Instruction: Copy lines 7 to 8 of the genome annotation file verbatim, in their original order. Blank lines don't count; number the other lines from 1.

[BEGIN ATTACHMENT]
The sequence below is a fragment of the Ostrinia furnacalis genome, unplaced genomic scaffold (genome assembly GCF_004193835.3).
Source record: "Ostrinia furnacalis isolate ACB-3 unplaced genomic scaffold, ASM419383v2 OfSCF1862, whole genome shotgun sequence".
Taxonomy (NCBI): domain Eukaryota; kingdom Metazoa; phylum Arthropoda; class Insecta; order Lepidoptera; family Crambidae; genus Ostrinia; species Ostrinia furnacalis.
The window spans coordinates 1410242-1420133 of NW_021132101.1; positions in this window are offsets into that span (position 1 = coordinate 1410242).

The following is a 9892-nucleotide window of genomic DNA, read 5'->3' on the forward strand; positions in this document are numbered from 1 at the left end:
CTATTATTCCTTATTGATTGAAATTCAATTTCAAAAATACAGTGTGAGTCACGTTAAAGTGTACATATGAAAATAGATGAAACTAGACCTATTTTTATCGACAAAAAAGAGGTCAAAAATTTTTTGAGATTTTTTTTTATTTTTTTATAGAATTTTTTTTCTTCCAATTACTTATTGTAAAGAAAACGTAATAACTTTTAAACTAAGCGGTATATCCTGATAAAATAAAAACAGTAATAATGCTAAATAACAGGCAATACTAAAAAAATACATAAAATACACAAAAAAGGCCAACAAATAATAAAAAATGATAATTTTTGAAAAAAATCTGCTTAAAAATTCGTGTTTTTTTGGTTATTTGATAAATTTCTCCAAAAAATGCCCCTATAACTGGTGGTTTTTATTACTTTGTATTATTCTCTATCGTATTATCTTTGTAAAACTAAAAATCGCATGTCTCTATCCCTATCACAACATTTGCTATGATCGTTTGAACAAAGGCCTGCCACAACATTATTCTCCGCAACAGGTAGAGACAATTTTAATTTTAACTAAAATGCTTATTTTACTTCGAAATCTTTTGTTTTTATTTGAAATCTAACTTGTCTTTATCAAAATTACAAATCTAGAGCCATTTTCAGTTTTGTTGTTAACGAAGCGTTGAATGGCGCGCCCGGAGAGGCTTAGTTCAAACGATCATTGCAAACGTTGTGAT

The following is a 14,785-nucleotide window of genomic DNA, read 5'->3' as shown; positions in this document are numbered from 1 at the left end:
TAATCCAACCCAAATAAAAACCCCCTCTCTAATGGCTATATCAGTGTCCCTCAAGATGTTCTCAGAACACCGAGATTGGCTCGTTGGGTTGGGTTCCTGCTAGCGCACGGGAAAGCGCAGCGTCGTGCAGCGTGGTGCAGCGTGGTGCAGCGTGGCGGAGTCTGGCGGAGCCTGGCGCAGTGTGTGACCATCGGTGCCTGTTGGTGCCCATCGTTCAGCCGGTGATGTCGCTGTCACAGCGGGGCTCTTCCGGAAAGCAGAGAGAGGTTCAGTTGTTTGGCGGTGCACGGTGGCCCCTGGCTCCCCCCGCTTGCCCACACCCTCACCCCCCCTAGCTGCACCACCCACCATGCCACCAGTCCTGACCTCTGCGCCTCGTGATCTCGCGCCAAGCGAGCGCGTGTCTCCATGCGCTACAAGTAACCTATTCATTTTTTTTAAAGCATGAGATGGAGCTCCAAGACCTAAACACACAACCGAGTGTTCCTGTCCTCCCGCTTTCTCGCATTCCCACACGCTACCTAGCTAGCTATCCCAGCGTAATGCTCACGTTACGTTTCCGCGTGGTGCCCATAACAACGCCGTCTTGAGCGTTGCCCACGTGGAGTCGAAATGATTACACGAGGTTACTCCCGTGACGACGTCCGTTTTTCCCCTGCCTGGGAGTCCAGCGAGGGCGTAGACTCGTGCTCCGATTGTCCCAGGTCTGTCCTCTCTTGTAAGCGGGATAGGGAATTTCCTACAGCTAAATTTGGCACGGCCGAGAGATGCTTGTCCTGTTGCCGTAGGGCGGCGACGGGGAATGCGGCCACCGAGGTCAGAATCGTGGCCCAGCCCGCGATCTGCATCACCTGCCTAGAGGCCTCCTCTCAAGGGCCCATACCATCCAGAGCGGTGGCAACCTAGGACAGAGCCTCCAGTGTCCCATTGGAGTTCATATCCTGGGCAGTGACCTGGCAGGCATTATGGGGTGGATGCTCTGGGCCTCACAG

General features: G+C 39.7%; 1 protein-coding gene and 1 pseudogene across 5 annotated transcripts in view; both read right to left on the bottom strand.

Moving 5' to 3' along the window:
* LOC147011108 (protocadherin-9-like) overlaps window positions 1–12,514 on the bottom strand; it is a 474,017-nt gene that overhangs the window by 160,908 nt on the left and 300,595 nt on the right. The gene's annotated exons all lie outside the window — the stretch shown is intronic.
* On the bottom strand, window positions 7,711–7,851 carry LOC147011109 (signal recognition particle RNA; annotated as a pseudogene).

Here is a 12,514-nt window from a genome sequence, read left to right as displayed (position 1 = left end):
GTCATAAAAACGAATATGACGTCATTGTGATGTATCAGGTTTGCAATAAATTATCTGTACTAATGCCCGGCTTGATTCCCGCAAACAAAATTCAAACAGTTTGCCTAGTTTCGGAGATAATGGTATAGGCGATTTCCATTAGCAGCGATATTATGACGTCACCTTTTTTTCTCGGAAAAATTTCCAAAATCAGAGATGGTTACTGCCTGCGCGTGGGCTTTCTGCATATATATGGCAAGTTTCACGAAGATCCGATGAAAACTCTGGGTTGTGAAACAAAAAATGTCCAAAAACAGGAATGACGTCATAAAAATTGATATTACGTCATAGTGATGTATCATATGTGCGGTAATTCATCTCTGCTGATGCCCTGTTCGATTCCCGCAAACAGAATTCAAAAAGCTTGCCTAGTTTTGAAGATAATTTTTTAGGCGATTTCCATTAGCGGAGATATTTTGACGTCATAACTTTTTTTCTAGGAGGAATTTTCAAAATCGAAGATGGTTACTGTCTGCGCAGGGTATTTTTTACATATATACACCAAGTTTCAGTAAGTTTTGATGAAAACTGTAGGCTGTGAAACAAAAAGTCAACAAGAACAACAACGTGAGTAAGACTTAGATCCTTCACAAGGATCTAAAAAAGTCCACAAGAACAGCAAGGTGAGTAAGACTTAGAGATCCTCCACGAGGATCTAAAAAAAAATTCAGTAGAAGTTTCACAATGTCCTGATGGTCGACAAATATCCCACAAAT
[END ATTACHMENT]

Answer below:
The following is a 14,785-nucleotide window of genomic DNA, read 5'->3' as shown; positions in this document are numbered from 1 at the left end:
TAATCCAACCCAAATAAAAACCCCCTCTCTAATGGCTATATCAGTGTCCCTCAAGATGTTCTCAGAACACCGAGATTGGCTCGTTGGGTTGGGTTCCTGCTAGCGCACGGGAAAGCGCAGCGTCGTGCAGCGTGGTGCAGCGTGGTGCAGCGTGGCGGAGTCTGGCGGAGCCTGGCGCAGTGTGTGACCATCGGTGCCTGTTGGTGCCCATCGTTCAGCCGGTGATGTCGCTGTCACAGCGGGGCTCTTCCGGAAAGCAGAGAGAGGTTCAGTTGTTTGGCGGTGCACGGTGGCCCCTGGCTCCCCCCGCTTGCCCACACCCTCACCCCCCCTAGCTGCACCACCCACCATGCCACCAGTCCTGACCTCTGCGCCTCGTGATCTCGCGCCAAGCGAGCGCGTGTCTCCATGCGCTACAAGTAACCTATTCATTTTTTTTAAAGCATGAGATGGAGCTCCAAGACCTAAACACACAACCGAGTGTTCCTGTCCTCCCGCTTTCTCGCATTCCCACACGCTACCTAGCTAGCTATCCCAGCGTAATGCTCACGTTACGTTTCCGCGTGGTGCCCATAACAACGCCGTCTTGAGCGTTGCCCACGTGGAGTCGAAATGATTACACGAGGTTACTCCCGTGACGACGTCCGTTTTTCCCCTGCCTGGGAGTCCAGCGAGGGCGTAGACTCGTGCTCCGATTGTCCCAGGTCTGTCCTCTCTTGTAAGCGGGATAGGGAATTTCCTACAGCTAAATTTGGCACGGCCGAGAGATGCTTGTCCTGTTGCCGTAGGGCGGCGACGGGGAATGCGGCCACCGAGGTCAGAATCGTGGCCCAGCCCGCGATCTGCATCACCTGCCTAGAGGCCTCCTCTCAAGGGCCCATACCATCCAGAGCGGTGGCAACCTAGGACAGAGCCTCCAGTGTCCCATTGGAGTTCATATCCTGGGCAGTGACCTGGCAGGCATTATGGGGTGGATGCTCTGGGCCTCACAG